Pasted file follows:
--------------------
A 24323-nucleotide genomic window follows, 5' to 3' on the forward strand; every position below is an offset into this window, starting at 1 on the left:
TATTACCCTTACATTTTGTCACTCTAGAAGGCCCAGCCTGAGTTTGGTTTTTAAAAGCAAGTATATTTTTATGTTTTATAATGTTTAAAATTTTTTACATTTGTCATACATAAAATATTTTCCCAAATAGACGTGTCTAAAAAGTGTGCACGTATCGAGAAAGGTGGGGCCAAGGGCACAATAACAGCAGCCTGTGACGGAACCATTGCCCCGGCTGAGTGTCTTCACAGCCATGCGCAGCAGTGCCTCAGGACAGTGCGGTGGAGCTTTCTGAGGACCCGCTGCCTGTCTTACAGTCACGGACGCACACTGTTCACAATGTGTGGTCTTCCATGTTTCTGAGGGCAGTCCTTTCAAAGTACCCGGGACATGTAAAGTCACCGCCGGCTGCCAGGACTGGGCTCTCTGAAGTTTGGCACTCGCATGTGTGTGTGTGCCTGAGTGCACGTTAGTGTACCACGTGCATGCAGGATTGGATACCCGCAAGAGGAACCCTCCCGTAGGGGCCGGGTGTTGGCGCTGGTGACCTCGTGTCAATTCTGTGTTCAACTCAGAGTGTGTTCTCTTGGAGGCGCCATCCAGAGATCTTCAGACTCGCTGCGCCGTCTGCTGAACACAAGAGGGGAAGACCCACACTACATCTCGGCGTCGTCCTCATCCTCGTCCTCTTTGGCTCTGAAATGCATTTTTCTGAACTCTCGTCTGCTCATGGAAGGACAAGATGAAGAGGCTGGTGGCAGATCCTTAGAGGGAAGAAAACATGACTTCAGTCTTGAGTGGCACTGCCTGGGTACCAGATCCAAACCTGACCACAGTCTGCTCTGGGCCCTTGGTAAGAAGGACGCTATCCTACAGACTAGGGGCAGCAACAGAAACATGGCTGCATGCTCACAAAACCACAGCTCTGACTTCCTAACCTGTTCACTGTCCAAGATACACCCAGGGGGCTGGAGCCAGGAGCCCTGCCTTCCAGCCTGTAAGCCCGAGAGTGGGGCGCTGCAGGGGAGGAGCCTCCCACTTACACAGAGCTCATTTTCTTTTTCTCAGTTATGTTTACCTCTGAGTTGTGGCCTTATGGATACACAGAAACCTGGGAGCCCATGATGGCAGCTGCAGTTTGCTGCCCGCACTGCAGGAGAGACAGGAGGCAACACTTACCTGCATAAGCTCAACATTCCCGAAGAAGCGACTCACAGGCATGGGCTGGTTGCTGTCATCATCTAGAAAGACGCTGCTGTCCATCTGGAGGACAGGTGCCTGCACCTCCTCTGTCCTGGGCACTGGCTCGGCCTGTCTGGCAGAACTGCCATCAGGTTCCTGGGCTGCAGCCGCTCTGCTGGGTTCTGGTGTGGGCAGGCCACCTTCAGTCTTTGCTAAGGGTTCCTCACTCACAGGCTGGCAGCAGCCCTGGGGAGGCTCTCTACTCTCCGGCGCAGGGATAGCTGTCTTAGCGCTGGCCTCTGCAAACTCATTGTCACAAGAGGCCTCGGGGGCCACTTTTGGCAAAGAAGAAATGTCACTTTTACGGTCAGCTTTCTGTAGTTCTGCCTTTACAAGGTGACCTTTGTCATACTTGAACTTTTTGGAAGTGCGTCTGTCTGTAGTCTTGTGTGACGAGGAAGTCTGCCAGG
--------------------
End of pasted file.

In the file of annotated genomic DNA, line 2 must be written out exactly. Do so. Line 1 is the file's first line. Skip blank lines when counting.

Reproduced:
TATTACCCTTACATTTTGTCACTCTAGAAGGCCCAGCCTGAGTTTGGTTTTTAAAAGCAAGTATATTTTTATGTTTTATAATGTTTAAAATTTTTTACATTTGTCATACATAAAATATTTTCCCAAATAGACGTGTCTAAAAAGTGTGCACGTATCGAGAAAGGTGGGGCCAAGGGCACAATAACAGCAGCCTGTGACGGAACCATTGCCCCGGCTGAGTGTCTTCACAGCCATGCGCAGCAGTGCCTCAGGACAGTGCGGTGGAGCTTTCTGAGGACCCGCTGCCTGTCTTACAGTCACGGACGCACACTGTTCACAATGTGTGGTCTTCCATGTTTCTGAGGGCAGTCCTTTCAAAGTACCCGGGACATGTAAAGTCACCGCCGGCTGCCAGGACTGGGCTCTCTGAAGTTTGGCACTCGCATGTGTGTGTGTGCCTGAGTGCACGTTAGTGTACCACGTGCATGCAGGATTGGATACCCGCAAGAGGAACCCTCCCGTAGGGGCCGGGTGTTGGCGCTGGTGACCTCGTGTCAATTCTGTGTTCAACTCAGAGTGTGTTCTCTTGGAGGCGCCATCCAGAGATCTTCAGACTCGCTGCGCCGTCTGCTGAACACAAGAGGGGAAGACCCACACTACATCTCGGCGTCGTCCTCATCCTCGTCCTCTTTGGCTCTGAAATGCATTTTTCTGAACTCTCGTCTGCTCATGGAAGGACAAGATGAAGAGGCTGGTGGCAGATCCTTAGAGGGAAGAAAACATGACTTCAGTCTTGAGTGGCACTGCCTGGGTACCAGATCCAAACCTGACCACAGTCTGCTCTGGGCCCTTGGTAAGAAGGACGCTATCCTACAGACTAGGGGCAGCAACAGAAACATGGCTGCATGCTCACAAAACCACAGCTCTGACTTCCTAACCTGTTCACTGTCCAAGATACACCCAGGGGGCTGGAGCCAGGAGCCCTGCCTTCCAGCCTGTAAGCCCGAGAGTGGGGCGCTGCAGGGGAGGAGCCTCCCACTTACACAGAGCTCATTTTCTTTTTCTCAGTTATGTTTACCTCTGAGTTGTGGCCTTATGGATACACAGAAACCTGGGAGCCCATGATGGCAGCTGCAGTTTGCTGCCCGCACTGCAGGAGAGACAGGAGGCAACACTTACCTGCATAAGCTCAACATTCCCGAAGAAGCGACTCACAGGCATGGGCTGGTTGCTGTCATCATCTAGAAAGACGCTGCTGTCCATCTGGAGGACAGGTGCCTGCACCTCCTCTGTCCTGGGCACTGGCTCGGCCTGTCTGGCAGAACTGCCATCAGGTTCCTGGGCTGCAGCCGCTCTGCTGGGTTCTGGTGTGGGCAGGCCACCTTCAGTCTTTGCTAAGGGTTCCTCACTCACAGGCTGGCAGCAGCCCTGGGGAGGCTCTCTACTCTCCGGCGCAGGGATAGCTGTCTTAGCGCTGGCCTCTGCAAACTCATTGTCACAAGAGGCCTCGGGGGCCACTTTTGGCAAAGAAGAAATGTCACTTTTACGGTCAGCTTTCTGTAGTTCTGCCTTTACAAGGTGACCTTTGTCATACTTGAACTTTTTGGAAGTGCGTCTGTCTGTAGTCTTGTGTGACGAGGAAGTCTGCCAGG